Then Fisher speculates on whether women and men will ever achieve job parity. Fisher finds that the gender division of labor has been a hallmark of humanity and it is still with us: women are 95 percent of childcare and kindergarten teachers, nurses, secretaries, dieticians, dressmakers, bookkeepers, bank tellers, housekeepers, information clerks, and physical therapists. Men still do 95 percent of the manual labor (as if the above wasnt manual labor) such as garbage collection, loading machine operators, well drillers, roofers, plasterers, bricklayers. Men are 96 percent of the car mechanics and 97 percent of carpenters, construction workers, and truckdrivers. Men are still the protectors (97 percent of firepeople, 90 percent of police).
True, Fisher says this is breaking down a bit in the U.S., but most women and men like these traditional genderized career paths. How does she know this? Because our choices are due in part to our genderized brains. Researchers (Who? Where? How? Are they as careful and astute as Fisher?) discovered that most men and women in male typical jobs (carpentry and bricklaying) had male organized brains. Men and women in nursing tended to have female organized brains.
Does this seem like an unbelievable crock of shit? Even if true, what on earth would be so daunting that a woman couldnt wield a saw and hammer and men couldnt change a bed pan?
Anyhow, this division of labor results in a two-tiered economy: nurturing vs. rank. The 21st century will see men in higher paid jobs, women in more part time hands-on jobs (lower paid, presumably, since women arent in it for the cash, which is strange since Fisher traces womens rise to power in traditional and industrial economies through her ability to own land and earn some cash).
Fisher gives a quick historical review. It seems that women were economically and socially powerful in many societies before the European farm based economy took over (you would think that women being gatherers would give them more power in farm based economies than men who were hunters and of no value to farming societiesbut apparently not).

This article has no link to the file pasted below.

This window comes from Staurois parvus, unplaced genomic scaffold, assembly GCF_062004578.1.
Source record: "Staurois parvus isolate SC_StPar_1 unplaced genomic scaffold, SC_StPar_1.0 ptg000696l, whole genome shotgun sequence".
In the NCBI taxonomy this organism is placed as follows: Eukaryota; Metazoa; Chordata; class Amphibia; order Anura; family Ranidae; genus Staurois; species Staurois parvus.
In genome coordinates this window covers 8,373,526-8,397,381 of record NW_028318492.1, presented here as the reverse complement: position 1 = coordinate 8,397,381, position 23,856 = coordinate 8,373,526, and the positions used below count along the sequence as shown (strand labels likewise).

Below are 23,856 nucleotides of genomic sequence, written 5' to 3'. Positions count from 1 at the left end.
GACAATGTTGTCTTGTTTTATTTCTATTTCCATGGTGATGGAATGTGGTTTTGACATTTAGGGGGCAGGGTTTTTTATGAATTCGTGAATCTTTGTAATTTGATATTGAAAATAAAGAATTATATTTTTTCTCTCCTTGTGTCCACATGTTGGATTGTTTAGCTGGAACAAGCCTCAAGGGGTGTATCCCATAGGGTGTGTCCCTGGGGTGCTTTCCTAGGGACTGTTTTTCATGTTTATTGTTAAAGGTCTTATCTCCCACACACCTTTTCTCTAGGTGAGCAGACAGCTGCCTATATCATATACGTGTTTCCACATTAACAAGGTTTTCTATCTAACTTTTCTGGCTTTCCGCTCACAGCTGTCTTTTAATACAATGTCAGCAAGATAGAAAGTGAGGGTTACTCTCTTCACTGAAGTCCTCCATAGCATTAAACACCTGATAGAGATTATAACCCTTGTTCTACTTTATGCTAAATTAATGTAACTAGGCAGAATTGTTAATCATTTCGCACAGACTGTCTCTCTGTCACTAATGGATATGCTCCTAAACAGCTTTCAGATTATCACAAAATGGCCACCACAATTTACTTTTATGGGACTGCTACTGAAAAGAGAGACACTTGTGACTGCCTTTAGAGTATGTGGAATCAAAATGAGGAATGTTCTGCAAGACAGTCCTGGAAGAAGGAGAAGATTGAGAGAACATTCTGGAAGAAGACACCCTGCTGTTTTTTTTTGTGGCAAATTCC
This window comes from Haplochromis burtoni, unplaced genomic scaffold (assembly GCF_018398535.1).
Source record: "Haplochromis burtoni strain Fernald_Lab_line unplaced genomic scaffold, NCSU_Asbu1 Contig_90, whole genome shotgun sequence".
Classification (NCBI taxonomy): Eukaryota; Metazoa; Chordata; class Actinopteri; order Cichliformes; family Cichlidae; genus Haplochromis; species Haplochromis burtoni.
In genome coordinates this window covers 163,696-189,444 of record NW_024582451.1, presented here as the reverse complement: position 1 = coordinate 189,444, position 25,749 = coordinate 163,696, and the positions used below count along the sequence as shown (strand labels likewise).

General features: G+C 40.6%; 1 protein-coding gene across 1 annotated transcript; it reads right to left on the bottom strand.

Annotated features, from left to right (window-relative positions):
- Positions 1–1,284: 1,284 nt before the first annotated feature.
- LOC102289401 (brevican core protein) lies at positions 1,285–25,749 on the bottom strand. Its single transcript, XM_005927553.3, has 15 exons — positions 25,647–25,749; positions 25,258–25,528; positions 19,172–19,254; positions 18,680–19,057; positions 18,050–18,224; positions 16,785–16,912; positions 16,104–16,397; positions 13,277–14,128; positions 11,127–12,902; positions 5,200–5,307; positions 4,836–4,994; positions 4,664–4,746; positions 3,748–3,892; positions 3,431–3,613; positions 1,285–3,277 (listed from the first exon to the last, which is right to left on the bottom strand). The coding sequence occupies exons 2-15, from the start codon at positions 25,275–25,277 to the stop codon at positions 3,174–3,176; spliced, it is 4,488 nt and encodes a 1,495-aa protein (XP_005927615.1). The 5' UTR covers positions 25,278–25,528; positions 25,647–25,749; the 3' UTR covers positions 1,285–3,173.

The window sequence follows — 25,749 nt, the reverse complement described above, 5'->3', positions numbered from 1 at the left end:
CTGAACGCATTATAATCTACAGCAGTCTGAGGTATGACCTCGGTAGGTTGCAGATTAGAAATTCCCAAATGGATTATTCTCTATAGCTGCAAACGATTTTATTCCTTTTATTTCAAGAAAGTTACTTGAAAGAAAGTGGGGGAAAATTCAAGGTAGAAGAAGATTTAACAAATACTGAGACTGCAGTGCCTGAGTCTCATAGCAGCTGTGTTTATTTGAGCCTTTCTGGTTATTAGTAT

Fisher visited a Navajo tribe where a single mother of five did all the traditional work that women usually do but no one looked down on her. Where women have owned land, livestock, fishing rights, or have provided special services like making beer or healing, they have had prestige and power (although not as leaders). In these two tiered economies, women were equal because the jobs that Western society considers inferior arent really inferior. With the advent of Western colonialism, womens status became depressed around the fourth millennium as men came to own the land and protect it. This farming life, according to Fisher, spawned many myths about women (why? how?)that they were frail, vain, dependent, less sexual, less intelligent, less ambitious, and dependent on men as their possessions and property. Oi.
Then, with the industrial revolution, women gained some wealth and property. Soon globalization will shift us to an economy based on goods and services and will open things up even more to women (as a professional servant class?).
Now we come to the best part: ...a quirk of 20th century demography, the baby boom (World War II as a quirk?), in conjunction with the reality of feminine physiology, menopause, should accelerate this trend: the emergence of economically powerful women. Menopause, says Fisher, causes levels of estrogen to decline, unmasking womens natural levels of testosteronea hormone regularly associated with assertiveness and a drive for rank.
Evidence for this can be found in traditional societies where after menopause women gained some power. In fact, older women are often viewed as being like men. So when women are perceived to be like men then we gain power? But I thought we were poised for power because of our innate skills as women-different from mens?
According to Fisher, by 2050 15 to 19 percent of the population will be over 65. Most of these will be women. We will become a voting block, and will favor social programs. Also ads will be more elaborate to suit the female mind (!?) and home office equipment will be in a range of colors and the climate in the office will be more egalitarian. Women will enter management ranks of the police and group healing practices will flourish. I can hardly wait.
In Part V, Ill look at the feminization of lust and Fishers conclusions about family, kinship, marriage, divorce, sex, and polyamoryan intimacy network. Let me leave you with another astute Fisherism: ...although the traditional patriarchal family had some merits, it was not an institution that was necessarily good for women. No! Youre kidding. Z